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Rank #67 in History category

Society & Culture
History

The Cold War: What We Saw

Updated about 1 month ago

Rank #67 in History category

Society & Culture
History
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November 9, 2019, is the 30th anniversary of the day the Berlin Wall came crashing down, freeing East Germany from communism, and marking the beginning of the end of the Soviet Union. But when did the Cold War start? Why does it matter 30 years later? Find out in this ten-part series, transport back in time, feel what it was like to live through the end of the Cold War, and understand why that struggle was a battle for civilization itself. Bill Whittle narrates this compelling series about two competing ideologies battling for global supremacy in the ashes of World War 2.

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November 9, 2019, is the 30th anniversary of the day the Berlin Wall came crashing down, freeing East Germany from communism, and marking the beginning of the end of the Soviet Union. But when did the Cold War start? Why does it matter 30 years later? Find out in this ten-part series, transport back in time, feel what it was like to live through the end of the Cold War, and understand why that struggle was a battle for civilization itself. Bill Whittle narrates this compelling series about two competing ideologies battling for global supremacy in the ashes of World War 2.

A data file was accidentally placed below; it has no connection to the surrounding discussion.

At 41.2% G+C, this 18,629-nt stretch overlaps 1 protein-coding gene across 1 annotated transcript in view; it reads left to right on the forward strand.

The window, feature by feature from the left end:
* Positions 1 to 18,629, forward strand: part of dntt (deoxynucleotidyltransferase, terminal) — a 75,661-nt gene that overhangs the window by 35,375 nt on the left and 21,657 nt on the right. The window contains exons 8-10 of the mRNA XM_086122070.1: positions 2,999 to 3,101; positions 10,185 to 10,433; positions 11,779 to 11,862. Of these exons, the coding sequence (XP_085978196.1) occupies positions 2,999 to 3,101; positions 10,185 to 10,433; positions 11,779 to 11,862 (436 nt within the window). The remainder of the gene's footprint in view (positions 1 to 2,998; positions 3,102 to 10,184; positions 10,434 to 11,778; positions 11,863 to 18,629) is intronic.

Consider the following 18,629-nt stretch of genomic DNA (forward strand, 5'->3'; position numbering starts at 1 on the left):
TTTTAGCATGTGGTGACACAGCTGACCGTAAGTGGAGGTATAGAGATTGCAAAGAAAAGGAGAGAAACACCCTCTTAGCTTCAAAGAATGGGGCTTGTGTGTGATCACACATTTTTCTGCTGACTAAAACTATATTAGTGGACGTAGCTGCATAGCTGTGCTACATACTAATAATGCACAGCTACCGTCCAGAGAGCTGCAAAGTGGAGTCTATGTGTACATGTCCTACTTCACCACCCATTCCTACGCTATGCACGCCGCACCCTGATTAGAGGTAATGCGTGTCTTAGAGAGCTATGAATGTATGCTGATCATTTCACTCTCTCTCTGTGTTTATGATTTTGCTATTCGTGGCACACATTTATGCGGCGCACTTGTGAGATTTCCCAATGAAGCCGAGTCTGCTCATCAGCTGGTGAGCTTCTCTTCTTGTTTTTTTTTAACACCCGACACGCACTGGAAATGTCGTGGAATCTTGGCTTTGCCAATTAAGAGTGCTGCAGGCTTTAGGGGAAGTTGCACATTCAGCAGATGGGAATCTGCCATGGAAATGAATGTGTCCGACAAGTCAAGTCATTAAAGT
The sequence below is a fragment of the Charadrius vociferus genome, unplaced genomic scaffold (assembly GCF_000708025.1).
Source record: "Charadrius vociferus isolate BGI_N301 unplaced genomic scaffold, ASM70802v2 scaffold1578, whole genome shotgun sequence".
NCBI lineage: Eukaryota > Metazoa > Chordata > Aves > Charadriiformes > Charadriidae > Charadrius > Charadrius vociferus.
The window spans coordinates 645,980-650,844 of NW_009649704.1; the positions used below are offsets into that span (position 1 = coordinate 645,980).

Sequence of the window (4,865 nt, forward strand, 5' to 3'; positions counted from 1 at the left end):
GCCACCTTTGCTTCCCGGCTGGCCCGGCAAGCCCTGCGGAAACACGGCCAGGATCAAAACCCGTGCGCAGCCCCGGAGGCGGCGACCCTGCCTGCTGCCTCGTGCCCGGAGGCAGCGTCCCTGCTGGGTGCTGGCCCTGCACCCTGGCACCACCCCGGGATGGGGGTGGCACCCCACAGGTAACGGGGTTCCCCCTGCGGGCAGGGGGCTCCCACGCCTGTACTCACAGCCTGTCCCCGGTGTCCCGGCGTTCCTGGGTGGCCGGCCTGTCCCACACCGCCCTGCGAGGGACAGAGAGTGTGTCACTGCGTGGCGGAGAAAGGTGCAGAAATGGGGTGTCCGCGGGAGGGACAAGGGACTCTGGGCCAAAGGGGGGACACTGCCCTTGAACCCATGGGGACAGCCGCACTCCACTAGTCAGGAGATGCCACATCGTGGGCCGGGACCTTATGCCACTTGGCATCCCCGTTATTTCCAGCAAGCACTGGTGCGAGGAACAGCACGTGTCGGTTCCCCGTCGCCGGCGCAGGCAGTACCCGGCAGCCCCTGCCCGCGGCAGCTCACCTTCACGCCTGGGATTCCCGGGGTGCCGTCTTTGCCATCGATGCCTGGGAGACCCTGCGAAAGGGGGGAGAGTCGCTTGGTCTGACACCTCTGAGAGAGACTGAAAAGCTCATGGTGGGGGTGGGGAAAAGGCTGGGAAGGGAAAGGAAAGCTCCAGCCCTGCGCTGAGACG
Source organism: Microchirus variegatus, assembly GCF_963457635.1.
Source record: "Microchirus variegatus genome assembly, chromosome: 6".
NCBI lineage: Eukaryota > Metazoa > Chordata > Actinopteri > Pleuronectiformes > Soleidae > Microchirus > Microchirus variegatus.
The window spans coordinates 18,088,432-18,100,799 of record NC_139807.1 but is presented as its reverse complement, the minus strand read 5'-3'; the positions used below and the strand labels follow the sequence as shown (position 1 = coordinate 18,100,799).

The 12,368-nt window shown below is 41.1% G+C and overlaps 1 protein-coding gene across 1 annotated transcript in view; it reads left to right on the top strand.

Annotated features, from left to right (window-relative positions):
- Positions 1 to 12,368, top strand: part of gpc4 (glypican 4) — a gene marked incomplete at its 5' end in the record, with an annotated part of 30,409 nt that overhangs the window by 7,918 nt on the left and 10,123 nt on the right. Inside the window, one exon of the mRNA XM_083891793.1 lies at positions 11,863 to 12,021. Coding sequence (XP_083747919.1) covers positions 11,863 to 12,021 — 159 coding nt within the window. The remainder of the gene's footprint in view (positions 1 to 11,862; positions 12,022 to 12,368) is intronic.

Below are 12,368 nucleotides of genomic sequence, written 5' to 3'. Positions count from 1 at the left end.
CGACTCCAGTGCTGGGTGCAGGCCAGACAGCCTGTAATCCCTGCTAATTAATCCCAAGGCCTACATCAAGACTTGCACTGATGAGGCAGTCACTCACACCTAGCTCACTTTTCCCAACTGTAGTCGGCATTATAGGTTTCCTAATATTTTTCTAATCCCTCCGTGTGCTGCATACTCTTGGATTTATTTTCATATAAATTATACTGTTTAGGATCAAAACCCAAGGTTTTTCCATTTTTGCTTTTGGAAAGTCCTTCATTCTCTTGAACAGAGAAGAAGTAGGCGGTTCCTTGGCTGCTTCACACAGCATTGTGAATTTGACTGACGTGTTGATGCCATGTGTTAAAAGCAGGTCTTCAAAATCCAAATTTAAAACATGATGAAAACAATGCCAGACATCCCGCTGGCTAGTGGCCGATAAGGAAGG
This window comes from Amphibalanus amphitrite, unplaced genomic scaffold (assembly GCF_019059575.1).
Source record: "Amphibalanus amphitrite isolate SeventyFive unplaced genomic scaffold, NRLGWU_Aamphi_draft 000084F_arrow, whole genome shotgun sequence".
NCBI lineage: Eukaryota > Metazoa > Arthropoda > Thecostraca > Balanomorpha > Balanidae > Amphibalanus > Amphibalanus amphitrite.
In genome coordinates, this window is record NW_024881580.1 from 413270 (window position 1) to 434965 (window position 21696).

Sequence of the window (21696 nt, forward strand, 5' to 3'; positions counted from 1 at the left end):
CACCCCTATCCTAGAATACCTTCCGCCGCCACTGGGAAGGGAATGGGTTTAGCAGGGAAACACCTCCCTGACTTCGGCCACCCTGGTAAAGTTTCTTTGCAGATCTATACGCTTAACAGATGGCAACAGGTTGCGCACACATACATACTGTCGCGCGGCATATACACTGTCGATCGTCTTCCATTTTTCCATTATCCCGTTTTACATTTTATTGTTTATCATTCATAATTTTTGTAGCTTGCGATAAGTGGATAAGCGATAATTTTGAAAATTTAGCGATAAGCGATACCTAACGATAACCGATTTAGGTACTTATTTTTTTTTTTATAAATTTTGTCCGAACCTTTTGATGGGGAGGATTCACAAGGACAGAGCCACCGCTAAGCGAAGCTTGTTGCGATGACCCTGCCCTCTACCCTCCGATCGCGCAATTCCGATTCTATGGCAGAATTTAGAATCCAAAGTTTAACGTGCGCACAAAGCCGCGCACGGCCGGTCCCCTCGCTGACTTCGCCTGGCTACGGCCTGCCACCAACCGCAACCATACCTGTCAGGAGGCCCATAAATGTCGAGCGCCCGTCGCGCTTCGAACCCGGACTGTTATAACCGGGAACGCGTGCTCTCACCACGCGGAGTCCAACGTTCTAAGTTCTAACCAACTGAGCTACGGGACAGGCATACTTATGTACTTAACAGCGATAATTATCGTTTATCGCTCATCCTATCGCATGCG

iTunes Ratings

6181 Ratings
Average Ratings
5801
116
73
74
117

Cold War

By Gatorgatheru - May 16 2020
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Fantastic. Absolutely fantastic

Top shelf

By Hsl51 - May 16 2020
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I would’ve paid money to listen to this. Great!!!

iTunes Ratings

6181 Ratings
Average Ratings
5801
116
73
74
117

Cold War

By Gatorgatheru - May 16 2020
Read more
Fantastic. Absolutely fantastic

Top shelf

By Hsl51 - May 16 2020
Read more
I would’ve paid money to listen to this. Great!!!